Lawmakers on Capital Hill Wednesday heard testimony surrounding the Treasury Department’s role in the loss of pensions for Delphi salaried employees, shedding new light on how the decisions were made.
The hearing surrounded a report by the Special Inspector General for the Troubled Asset Relief Program (SIGTARP)*. It finds that General Motors was pressured by union contracts and time restraints to restore the pensions of union employees, while non-salaried employees lost 30 to 70 percent of their pensions.
A federal judge has ruled in favor of Delphi retirees and their motion to compel the Pension Benefit Guaranty Corporation (PBGC) to release documents surrounding their decision to cut pensions for some retired auto workers. PBGC gained control over those pensions in 2009 when GM filed for bankruptcy protection.
As a result of the filing, pension payments for non-union Delphi workers were cut 30 to 70 percent, while the pensions of retirees represented by the United Auto Workers and other unions were not.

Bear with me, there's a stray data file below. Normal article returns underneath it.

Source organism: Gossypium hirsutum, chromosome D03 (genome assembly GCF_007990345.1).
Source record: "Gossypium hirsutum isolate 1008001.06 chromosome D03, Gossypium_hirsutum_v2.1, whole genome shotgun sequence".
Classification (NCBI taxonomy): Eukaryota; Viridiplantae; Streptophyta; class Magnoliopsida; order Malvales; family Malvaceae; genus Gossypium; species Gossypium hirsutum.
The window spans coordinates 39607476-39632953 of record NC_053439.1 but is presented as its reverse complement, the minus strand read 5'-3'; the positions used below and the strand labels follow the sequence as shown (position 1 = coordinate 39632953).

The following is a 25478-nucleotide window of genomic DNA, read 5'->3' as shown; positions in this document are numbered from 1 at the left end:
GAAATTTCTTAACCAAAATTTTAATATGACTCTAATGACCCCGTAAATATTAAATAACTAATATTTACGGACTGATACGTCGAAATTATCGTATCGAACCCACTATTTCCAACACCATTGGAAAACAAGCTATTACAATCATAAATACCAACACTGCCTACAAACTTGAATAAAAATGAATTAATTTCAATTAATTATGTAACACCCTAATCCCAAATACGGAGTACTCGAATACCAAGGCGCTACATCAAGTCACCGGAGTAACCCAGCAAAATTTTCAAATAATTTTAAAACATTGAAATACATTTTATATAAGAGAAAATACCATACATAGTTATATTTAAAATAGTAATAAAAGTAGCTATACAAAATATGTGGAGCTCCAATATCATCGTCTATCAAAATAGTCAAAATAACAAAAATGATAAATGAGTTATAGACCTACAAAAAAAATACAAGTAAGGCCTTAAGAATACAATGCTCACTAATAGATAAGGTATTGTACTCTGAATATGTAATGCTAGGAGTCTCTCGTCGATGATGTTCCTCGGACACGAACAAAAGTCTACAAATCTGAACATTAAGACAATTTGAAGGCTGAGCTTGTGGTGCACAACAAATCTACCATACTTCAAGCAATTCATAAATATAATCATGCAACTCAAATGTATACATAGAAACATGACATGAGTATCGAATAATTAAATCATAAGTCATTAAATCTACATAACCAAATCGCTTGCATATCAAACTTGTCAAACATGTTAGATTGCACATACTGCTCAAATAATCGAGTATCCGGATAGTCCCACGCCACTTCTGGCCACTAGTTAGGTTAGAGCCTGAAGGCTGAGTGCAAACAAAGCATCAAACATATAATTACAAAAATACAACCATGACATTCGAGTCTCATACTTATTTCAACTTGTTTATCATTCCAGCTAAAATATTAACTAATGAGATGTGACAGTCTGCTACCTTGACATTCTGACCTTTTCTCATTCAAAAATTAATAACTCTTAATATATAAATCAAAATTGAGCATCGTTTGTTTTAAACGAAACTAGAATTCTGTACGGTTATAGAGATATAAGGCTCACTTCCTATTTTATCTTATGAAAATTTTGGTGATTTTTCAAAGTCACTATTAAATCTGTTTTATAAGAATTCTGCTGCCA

A government inspector general says President Barack Obama's administration played a key role in the General Motors bankruptcy in 2009 as pensions were cut for salaried Delphi Corp. retirees but not unionized workers and retirees of the supplier.
The report issued Thursday stopped short of saying the administration's role was right or wrong. It made no recommendations.
About 20,000 Delphi salaried retirees - nearly half in Ohio - saw their pensions cut by as much as 70 percent during GM's bankruptcy.
The head of a congressional panel has visited southwest Ohio for a hearing packed by salaried retirees of a bankrupt auto-parts supplier who are suing to have their full pensions restored.
The Dayton Daily News reports Republican Rep. John Mica of Florida vowed Monday to subpoena more people about why pensions of Delphi salaried retirees were cut while those of other auto industry retirees were not. Mica leads the Subcommittee on Government Operations for the House Oversight Committee.